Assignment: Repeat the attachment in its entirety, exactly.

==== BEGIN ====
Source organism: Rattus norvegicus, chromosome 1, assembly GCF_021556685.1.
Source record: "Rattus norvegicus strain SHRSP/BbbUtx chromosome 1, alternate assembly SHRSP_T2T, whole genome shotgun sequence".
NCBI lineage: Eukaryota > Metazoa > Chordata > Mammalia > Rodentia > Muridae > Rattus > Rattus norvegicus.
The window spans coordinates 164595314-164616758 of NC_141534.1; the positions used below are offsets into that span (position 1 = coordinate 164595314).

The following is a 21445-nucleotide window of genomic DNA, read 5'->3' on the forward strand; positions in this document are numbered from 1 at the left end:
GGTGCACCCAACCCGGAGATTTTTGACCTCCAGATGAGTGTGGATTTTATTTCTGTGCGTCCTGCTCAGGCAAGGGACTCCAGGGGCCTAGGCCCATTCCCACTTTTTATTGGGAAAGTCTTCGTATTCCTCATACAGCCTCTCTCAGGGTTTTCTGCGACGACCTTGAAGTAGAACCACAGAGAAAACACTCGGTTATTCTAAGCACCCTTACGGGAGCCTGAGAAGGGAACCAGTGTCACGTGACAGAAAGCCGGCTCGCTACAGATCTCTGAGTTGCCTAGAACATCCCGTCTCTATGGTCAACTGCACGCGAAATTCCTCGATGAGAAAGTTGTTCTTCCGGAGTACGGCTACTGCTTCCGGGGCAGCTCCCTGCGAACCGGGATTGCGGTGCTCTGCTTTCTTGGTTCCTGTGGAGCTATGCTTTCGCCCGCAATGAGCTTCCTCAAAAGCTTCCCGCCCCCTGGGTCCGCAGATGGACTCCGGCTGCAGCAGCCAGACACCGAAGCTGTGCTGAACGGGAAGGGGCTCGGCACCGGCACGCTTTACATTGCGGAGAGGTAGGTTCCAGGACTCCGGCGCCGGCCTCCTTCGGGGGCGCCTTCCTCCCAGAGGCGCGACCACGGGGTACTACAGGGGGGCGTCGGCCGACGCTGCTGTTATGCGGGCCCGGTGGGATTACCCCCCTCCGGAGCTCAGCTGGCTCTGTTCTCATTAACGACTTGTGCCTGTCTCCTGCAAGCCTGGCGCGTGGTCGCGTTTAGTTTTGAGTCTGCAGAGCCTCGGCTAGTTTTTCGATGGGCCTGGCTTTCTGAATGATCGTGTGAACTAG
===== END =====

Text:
Source organism: Rattus norvegicus, chromosome 1, assembly GCF_021556685.1.
Source record: "Rattus norvegicus strain SHRSP/BbbUtx chromosome 1, alternate assembly SHRSP_T2T, whole genome shotgun sequence".
NCBI lineage: Eukaryota > Metazoa > Chordata > Mammalia > Rodentia > Muridae > Rattus > Rattus norvegicus.
The window spans coordinates 164595314-164616758 of NC_141534.1; the positions used below are offsets into that span (position 1 = coordinate 164595314).

The following is a 21445-nucleotide window of genomic DNA, read 5'->3' on the forward strand; positions in this document are numbered from 1 at the left end:
GGTGCACCCAACCCGGAGATTTTTGACCTCCAGATGAGTGTGGATTTTATTTCTGTGCGTCCTGCTCAGGCAAGGGACTCCAGGGGCCTAGGCCCATTCCCACTTTTTATTGGGAAAGTCTTCGTATTCCTCATACAGCCTCTCTCAGGGTTTTCTGCGACGACCTTGAAGTAGAACCACAGAGAAAACACTCGGTTATTCTAAGCACCCTTACGGGAGCCTGAGAAGGGAACCAGTGTCACGTGACAGAAAGCCGGCTCGCTACAGATCTCTGAGTTGCCTAGAACATCCCGTCTCTATGGTCAACTGCACGCGAAATTCCTCGATGAGAAAGTTGTTCTTCCGGAGTACGGCTACTGCTTCCGGGGCAGCTCCCTGCGAACCGGGATTGCGGTGCTCTGCTTTCTTGGTTCCTGTGGAGCTATGCTTTCGCCCGCAATGAGCTTCCTCAAAAGCTTCCCGCCCCCTGGGTCCGCAGATGGACTCCGGCTGCAGCAGCCAGACACCGAAGCTGTGCTGAACGGGAAGGGGCTCGGCACCGGCACGCTTTACATTGCGGAGAGGTAGGTTCCAGGACTCCGGCGCCGGCCTCCTTCGGGGGCGCCTTCCTCCCAGAGGCGCGACCACGGGGTACTACAGGGGGGCGTCGGCCGACGCTGCTGTTATGCGGGCCCGGTGGGATTACCCCCCTCCGGAGCTCAGCTGGCTCTGTTCTCATTAACGACTTGTGCCTGTCTCCTGCAAGCCTGGCGCGTGGTCGCGTTTAGTTTTGAGTCTGCAGAGCCTCGGCTAGTTTTTCGATGGGCCTGGCTTTCTGAATGATCGTGTGAACTAG